Thursday, July 17, 2014


You know, it's funny, but I remember for years and years I used to tell myself there was certain things I'd never do while living on the streets, spurning such things as if they were beneath my dignity and even ridiculing other homeless people for doing them. There is a certain ugly quality to human nature that impels us to raise ourselves up kicking others down, even if only metaphorically and cathartically. However, this time around on the streets I'm finding myself doing a couple of these things that I forswore so vehemently in past dereliction sojourns, and I can't help but wonder if maybe I'm not suffering from institutionalization and am embracing diminution.

Pushing shopping carts is one of them. We used to mockingly call them Burnside Cadillacs, at least us natives who remember the days when the entire length of West Burnside was a homeless camp and people walking up its length would have to gingerly step over and around junkies, bottles of wine, and the aforementioned shopping carts. It's a strange thing to vilify, for when you think about it it's eminently practical for a homeless person to portage his worldly possessions somehow, especially if he's older or in some what disabled; I suppose it's just another example of hostile group identification, like metal heads' disdain for Dockers. I only push a shopping cart when canning, when it's hot out and I'm going for a big haul or when I anticipate picking up a lot of glass bottles. I hate it, though, because they're damn noisy to trundle and cause me — normally inconspicuous — to appear on the radar or mainstream respectable society and parade my disgrace.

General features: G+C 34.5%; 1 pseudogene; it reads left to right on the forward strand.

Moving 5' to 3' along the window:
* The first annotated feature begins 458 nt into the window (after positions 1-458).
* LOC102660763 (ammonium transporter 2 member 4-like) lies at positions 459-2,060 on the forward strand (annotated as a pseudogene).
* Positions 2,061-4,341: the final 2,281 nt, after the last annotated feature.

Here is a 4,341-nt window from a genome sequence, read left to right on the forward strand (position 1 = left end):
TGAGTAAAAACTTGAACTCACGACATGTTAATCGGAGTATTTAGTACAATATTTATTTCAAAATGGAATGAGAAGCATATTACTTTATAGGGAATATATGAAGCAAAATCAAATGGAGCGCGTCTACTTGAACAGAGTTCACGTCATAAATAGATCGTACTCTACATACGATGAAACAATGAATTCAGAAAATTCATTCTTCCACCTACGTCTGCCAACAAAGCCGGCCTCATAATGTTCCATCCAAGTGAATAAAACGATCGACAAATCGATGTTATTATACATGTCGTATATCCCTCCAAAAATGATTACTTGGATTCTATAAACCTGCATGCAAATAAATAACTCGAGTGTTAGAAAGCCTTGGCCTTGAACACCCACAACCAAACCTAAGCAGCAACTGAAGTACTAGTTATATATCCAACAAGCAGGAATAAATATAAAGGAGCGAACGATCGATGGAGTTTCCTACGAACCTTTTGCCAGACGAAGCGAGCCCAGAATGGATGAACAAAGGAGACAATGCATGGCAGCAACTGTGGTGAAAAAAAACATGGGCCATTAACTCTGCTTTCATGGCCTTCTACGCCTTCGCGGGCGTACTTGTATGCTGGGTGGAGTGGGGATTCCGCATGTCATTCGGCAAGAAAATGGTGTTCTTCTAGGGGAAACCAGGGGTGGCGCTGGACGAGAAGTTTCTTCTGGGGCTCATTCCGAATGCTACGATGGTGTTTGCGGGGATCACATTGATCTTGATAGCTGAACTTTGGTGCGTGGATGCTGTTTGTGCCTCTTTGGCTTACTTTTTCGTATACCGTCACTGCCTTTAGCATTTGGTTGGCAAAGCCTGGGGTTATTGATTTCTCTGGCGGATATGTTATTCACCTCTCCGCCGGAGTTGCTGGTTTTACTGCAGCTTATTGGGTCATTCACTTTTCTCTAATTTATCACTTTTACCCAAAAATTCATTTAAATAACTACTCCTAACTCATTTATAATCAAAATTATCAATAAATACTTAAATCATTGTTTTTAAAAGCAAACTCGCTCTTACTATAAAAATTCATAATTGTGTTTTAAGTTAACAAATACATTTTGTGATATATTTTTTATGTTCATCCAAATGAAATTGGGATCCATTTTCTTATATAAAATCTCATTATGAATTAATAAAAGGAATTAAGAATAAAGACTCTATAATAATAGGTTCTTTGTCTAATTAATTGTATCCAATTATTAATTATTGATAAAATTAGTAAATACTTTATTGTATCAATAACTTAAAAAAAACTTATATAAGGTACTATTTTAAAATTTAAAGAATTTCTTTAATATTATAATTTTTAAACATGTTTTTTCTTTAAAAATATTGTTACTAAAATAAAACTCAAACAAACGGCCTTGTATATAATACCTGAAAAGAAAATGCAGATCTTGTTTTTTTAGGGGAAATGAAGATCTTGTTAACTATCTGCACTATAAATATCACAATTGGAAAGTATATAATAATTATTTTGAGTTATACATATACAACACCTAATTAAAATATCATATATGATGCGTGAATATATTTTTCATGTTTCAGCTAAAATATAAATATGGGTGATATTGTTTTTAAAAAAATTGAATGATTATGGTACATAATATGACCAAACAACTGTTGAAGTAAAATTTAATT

The other thing I swore to myself I'd never do is dumpster dive for discarded food. Not only is it gross and shameful, it can potentially send me to the hospital if I catch an especially nasty foodborne illness (like salmonella, norovirus, and toxoplasmosis). Honestly, I'm pretty surprised that I ended up taking to this, though in reality I do it infrequently and only when I have neither food nor money for Jack in the Box. Still, even though I haven't made it a daily lifestyle choice, it does worry me somewhat, especially because I've gotten sick from the food I've dived for a couple times recently. Then again, I've also gotten sick from food served me at various feeds throughout town, so in that respect it's actually not much more dangerous for me to eat left-over Korean cart food than it is for me to sit down at lunch at Trinity Cathedral. I didn't start doing this until I moved out to Northwest, my last stint indoors at the Fairfield having inculcated in me an antipathy for downtown Portland; most of the free meals are served there.

One thing I'm learning is that it can be difficult to determine whether or not a habit of thinking and behaving is borne out of expediency or is a habit that's become ossified into an institutionalized pattern. I say institutionalized because I can't help but fear that the past couple decades of living on and off the streets, struggling with addictions while picking up and throwing away people and jobs like so many cans of malt liquor, have worked on me similar to a ten-year stint in a prison or a psychiatric ward. I suppose any kind of lifestyle can be regarded as an institution of sorts, but of course not all are edifying or ennobling. I can say for certain that living on the streets isn't very much so; if you don't maintain vigilance and discipline out here it gets easy to become embittered, entitled, self-absorbed, opportunistic, addicted, lazy, and small-minded.

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